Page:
The influence of space and time on the genetic architecture of rail species (Aves: Rallidae) : a thesis presented in partial fulfilment of the requirements for the degree of Doctor of Philosophy in Evolutionary Ecology at Massey University, Palmerston North, New Zealand

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The main subject of this PhD research is the study of the underlying processes of evolutionary changes that lead to biological diversity. Such processes include those operating within and between populations (population divergence), as well as those operating among species (speciation), above the species level (e.g. genera and families) and the mechanisms that promote these divisions. Fundamental to these processes are the effects of genetic, demographic, geographical, ecological, behavioural and environmental factors on diversification. Rails (Aves: Rallidae) are used as an example to address central questions related to how these biological entities originated, when was that biological diversity generated, and why this biodiversity is distributed as it is. This thesis has been divided into four main chapters/papers for convenience to achieve this aim. In the first chapter, complete mitochondrial genomes and fossil data are used to provide a likely estimated time of rail ecology. I estimated that the origin and diversification of crown group Rallidae was during the Eocene about 40.5 (49–33) Mya with evidence of intrafamiliar diversification from Late Eocene to Miocene time. This time is much older than currently available fossils assigned to Rallidae, but more direct evidence of fossils with reasonable taxonomy are likely to emerge. This estimated time implies that rail diversity originated deep in the avian tree supporting an inference of deep ancestry of terrestrial/walking habits among Neoaves. In addition, in the second chapter I used neutral molecular data (nuclear and mitochondrial gene fragments) to reveal the degree of historical biogeographic signal and net diversification in the current lineage distribution using the most complete species-level hypothesis for ralloids. This comprehensive intrafamiliar molecular phylogeny allowed to infer spatial and ecological diversification in Rallidae associated with morphological innovation (frontal shield, body size and flightlessness) and the global retention of diversity in several lineages caused by dispersal, adaptation and exploitation of ecological opportunities. In the third and fourth chapters I explored historical patterns of diversification in a biogeographic context (in spatial and temporal scales) within a clade (Porphyrio but focused on the type species Porphyrio porphyrio) and a highly polymorphic species (Gallirallus philippensis). In the third chapter, a dated phylogeny and the tools of population genetics were used to gain insights into the congeneric relationships, diversification, and the history of expansion of one of the most peculiar clades within Rallidae. I found that the Porphyrio clade arose during the Mid-Miocene, apparently in Africa, with a single Long-Distance Dispersal (LDD) event occurring into the Americas and several other LDD events to the North-East around 10 Mya. Porphyrio porphyrio was not found to be a natural group with P. melanotus appearing in Australasia during the Pleistocene (600 kya). Dispersal, isolation, adaptation and selective pressure accounted for most of the variation found within this clade. On a finer scale, the fourth chapter explored genetic changes within populations of the supertramp and great speciator Gallirallus philippensis using a mitochondrial DNA marker to recognise the genetic changes caused by founder events and provide important insights into the microevolutionary processes that drove the early stages of diversification. This study found that abrupt genetic changes of founder events are related to dispersal, colonisation, range expansion, gene flow, isolation and strong selection forces. The consequences of such processes for speciation and how they affected the population demography and evolutionary history of Gallirallus philippensis in the south western Pacific are discussed. These independent but linked studies within this thesis yield important clues to the evolutionary history that has shaped the diversity of rails. This research contributes to our understanding of Tertiary vertebrate evolution and establishes a bridge between macro– and micro–evolution. Key words: Aves, biogeography, colonisation, dispersal, diversification, DNA, ecology, evolution, extinction, gene flow, isolation, phylogenetics, population genetics, Rallidae, speciation.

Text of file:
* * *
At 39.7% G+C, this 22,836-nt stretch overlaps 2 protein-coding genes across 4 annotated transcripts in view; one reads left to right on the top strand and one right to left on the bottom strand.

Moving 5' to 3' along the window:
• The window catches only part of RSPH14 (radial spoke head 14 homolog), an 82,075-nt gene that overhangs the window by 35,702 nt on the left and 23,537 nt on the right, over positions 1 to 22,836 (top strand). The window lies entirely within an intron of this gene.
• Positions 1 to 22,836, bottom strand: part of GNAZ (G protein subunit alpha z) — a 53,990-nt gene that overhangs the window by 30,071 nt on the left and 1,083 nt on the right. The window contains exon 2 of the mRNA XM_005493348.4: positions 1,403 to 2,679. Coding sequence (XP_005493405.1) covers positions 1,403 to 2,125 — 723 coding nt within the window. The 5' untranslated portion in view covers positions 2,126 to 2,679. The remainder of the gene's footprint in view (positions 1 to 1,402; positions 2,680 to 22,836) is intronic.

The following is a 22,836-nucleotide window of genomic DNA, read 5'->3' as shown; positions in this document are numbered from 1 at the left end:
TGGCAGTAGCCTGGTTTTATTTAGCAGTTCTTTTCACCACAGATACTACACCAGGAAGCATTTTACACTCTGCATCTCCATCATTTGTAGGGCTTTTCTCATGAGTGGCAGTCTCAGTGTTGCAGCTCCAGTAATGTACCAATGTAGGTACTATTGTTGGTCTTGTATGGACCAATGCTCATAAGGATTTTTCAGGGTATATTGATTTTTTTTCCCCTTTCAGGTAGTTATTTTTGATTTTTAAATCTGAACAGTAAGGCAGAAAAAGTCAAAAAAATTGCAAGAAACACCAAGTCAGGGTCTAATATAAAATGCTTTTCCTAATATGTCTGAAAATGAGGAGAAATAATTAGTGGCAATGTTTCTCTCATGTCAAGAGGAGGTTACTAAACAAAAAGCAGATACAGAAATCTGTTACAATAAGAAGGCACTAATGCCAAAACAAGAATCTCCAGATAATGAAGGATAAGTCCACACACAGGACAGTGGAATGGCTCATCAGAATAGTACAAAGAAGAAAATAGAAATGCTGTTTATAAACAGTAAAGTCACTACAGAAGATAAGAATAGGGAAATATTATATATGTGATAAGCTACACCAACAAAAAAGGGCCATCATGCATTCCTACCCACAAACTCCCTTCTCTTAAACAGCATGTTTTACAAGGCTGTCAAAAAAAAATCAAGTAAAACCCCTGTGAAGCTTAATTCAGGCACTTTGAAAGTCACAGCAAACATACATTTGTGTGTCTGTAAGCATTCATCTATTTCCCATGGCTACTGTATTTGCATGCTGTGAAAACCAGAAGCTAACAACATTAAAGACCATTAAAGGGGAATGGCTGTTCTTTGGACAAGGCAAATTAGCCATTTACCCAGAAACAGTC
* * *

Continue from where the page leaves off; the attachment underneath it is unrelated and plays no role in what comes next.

Rails (Birds), Genetics, Research Subject Categories::NATURAL SCIENCES::Biology::Other biology